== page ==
So, I have a confession to make. I love YouTube. Not just in the way that it allows you to get sucked into hours of proposal videos, or the way that it helps teach you how to fix your toilet, or teaches you how to apply the perfect winged eyeliner (ok, maybe that last one). I love YouTube because of the community it creates, and the way that allows content creators reach their audiences and provide entertainment and connection. Why do I bother with this confession? Well, I’m not alone. YouTube videos see 480 million views per day, and 54% of viewers in the United States are under the age of 24. This means, many of these viewers are either on our campuses or are arriving soon. Rather than watching videos sporadically, or only ones that have gone ‘viral’, users today are subscribing to ‘YouTubers’ who create, edit, and upload content to their channels consistently. This allows viewers to invest in the lives of these content creators, and view them with a sense of legitimacy and sometimes, celebrity status.
As educators, why is this important? Why should we care? What can YouTube teach us about the students we are serving?
YouTube helps build and create community. Being a teenager can be very lonely, especially if you have likes and interests that deviate from the norm. YouTube can be a platform for teens to come together and watch YouTubers who share the same interests, and connect with other viewers just like them. This can be so helpful for first year students in particular because YouTube can be a constant in their transition into college. When it feels like everything is different, and their world is changing, and they don’t know how to deal with it, they can log in to their YouTube account, go to their subscription box, watch their favorite YouTuber, and feel like everything will be ok. Viewers also feel very passionately about YouTubers, creating fan accounts on social media, and attending meetups to meet those YouTubers- even arranging get-togethers for fans in the same area to talk about and celebrate their favorite YouTubers while connecting with other viewers that share the same passion. This next generation coming on to our campuses are passionate, creative, and inspired individuals who value close relationships with their peers.
YouTube has a way of making the world seems like a very small place. With a click of a button, you can transport yourself across the world instantly to another country. Content creators from all over the world are uploading their videos to YouTube, and their audiences could be comprised of people people from anywhere. It’s not unusual for an entire fandom to come together from all over the world to support something that they all love. Despite their differences, they have that one thing that draws them together. This next generation of college students view the world as being a widely accessible, tiny place. They have been communicating with others who are similar to them from all the world, and viewing the videos of YouTubers from all different cultures. This platform also has the ability to elevate voices that aren’t traditionally seen in the traditional media. Anybody with a camera, a computer, and internet access can upload a video. Diversity is celebrated, and viewers can find successful YouTubers that they can relate to and look up to. Other young viewers can see different representations of gender, race, sexuality, and body type (the list goes on!) be successful and relatable, and it can absolutely inspire. (Check out this video from VidCon about race and representation in the YouTube community) YouTubers have a huge sphere of influence, and are using that influence to advocate for great things. Tyler Oakley has worked with Michelle Obama (here!) to advocate for his viewers to go to college, has lead a campaign to closed caption all of his videos into every language possible, and has worked with his viewers to raise over $1,000,000 for the Trevor Project over the past two years. Gigi Gorgeous is a beauty guru and comedic personality who began her channel as a young man wearing makeup, and has used her platform to highlight her physical and emotional journey into the beautiful, smart, and savvy transgender woman she is. Today’s college students are global citizens who celebrate diversity and view themselves as part of a greater global community.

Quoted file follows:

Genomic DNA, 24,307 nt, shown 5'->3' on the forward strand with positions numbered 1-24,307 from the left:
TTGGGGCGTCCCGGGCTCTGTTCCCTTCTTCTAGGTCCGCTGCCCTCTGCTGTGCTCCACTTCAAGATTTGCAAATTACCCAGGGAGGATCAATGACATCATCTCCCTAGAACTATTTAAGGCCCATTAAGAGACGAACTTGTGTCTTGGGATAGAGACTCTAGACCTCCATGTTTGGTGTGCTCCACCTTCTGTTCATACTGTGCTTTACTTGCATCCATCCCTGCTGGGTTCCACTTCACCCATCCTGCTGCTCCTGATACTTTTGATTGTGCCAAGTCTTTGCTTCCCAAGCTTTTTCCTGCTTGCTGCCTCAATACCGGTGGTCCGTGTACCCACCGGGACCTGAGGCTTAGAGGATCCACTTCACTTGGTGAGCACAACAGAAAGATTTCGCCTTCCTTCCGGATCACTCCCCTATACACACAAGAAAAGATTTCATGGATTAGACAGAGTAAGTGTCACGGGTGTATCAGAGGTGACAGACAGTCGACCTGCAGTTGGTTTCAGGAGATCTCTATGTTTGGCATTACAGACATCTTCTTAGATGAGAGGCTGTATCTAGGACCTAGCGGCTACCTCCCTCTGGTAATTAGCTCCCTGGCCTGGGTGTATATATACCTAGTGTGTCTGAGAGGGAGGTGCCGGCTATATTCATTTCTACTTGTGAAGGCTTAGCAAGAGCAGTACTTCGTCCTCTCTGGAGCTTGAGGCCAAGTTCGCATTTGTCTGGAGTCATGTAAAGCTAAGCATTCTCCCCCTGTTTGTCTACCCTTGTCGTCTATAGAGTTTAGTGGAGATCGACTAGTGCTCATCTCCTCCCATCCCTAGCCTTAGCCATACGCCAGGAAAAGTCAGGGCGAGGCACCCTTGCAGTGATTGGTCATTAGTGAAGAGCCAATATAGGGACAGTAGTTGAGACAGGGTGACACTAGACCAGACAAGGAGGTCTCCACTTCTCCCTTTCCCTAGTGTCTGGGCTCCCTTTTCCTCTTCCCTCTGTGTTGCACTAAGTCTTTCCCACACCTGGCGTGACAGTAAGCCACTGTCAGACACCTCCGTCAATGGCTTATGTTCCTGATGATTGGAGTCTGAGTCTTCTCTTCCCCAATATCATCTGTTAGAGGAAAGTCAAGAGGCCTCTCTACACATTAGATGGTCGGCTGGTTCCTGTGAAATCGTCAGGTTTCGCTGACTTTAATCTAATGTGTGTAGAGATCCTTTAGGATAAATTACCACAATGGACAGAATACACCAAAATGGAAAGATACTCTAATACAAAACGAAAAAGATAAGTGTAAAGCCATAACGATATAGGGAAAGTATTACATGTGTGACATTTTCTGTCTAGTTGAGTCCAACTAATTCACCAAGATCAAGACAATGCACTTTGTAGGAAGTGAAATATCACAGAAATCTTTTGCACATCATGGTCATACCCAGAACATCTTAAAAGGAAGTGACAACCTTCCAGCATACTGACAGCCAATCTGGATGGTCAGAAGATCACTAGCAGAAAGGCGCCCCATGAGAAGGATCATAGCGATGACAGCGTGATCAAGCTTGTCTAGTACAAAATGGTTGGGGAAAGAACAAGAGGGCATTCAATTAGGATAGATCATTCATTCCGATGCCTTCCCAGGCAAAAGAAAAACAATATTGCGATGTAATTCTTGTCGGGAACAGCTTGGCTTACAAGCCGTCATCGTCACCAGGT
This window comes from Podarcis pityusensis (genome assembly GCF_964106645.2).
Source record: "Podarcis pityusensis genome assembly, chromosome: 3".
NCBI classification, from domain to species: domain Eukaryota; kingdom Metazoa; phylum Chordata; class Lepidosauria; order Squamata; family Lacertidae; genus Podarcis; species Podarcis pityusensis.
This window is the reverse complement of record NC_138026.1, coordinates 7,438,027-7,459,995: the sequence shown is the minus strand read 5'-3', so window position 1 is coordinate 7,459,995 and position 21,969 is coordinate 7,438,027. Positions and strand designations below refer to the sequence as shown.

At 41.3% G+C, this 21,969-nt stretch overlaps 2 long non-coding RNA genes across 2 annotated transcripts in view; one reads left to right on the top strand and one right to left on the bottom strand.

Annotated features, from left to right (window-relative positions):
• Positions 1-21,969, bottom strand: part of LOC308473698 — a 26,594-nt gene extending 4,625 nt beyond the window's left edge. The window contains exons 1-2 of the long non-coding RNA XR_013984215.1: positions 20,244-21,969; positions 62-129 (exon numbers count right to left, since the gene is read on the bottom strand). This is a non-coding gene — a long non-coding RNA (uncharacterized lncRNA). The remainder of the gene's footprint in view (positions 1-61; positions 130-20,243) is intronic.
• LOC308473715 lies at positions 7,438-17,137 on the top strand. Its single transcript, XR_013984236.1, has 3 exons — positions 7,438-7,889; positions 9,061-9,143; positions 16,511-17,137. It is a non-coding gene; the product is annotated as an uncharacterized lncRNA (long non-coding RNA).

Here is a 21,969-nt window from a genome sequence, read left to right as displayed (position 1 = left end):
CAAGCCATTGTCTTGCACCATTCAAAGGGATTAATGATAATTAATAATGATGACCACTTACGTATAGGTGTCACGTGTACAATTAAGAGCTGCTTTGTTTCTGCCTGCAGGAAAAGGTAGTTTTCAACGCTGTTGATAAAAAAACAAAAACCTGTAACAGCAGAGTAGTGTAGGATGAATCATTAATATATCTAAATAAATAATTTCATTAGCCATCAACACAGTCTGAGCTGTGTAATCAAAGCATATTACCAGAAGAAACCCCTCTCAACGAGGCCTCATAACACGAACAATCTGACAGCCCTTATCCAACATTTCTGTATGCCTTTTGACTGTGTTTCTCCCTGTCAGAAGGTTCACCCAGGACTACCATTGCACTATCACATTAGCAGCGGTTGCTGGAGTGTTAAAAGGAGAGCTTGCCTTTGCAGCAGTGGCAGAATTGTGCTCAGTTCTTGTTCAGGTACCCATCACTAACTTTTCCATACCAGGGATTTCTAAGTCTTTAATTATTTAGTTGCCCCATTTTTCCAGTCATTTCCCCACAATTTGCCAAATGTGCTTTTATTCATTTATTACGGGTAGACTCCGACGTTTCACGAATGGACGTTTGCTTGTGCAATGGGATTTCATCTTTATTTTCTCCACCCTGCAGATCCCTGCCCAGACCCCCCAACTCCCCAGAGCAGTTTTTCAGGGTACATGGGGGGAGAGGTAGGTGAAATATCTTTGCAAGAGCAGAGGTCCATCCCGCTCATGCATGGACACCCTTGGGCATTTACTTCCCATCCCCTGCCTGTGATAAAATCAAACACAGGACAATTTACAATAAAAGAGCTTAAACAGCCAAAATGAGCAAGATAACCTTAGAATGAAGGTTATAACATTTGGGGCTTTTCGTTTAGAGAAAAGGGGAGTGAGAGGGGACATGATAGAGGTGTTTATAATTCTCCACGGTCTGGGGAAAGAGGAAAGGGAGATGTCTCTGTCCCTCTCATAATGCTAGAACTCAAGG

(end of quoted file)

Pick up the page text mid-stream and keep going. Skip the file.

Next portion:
Bigger YouTubers don’t make their money solely from uploading videos on the site. Today, YouTubers are releasing books, completely crossing over into a non-digital, traditional media. YouTubers have their own makeup ranges, beauty products, home ware collections, clothing lines, merchandise, and so much more. YouTube is so much more than online digital content. These creators work incredibly hard to market themselves and make their livings as entrepreneurs. This notion creates the culture, where if you work hard enough, and are inventive, you can you can be successful in many ways. Teens see their idols doing this, and believe that they can do the same thing themselves. There are already YouTubers on our campuses, who are working hard as full time students while spending countless hours creating and editing videos for their channels. How can we support these students, and use the skills and talents of these students to celebrate their success?
YouTube is a complex tool that can be used to facilitate meaningful experiences, create community, educate, inform, and connect. Notions of online digital video isn’t new, but the way it functions on our campuses is ever changing. The culture of YouTube is important to our students, and we can use these lessons that it teaches us to serve them even better.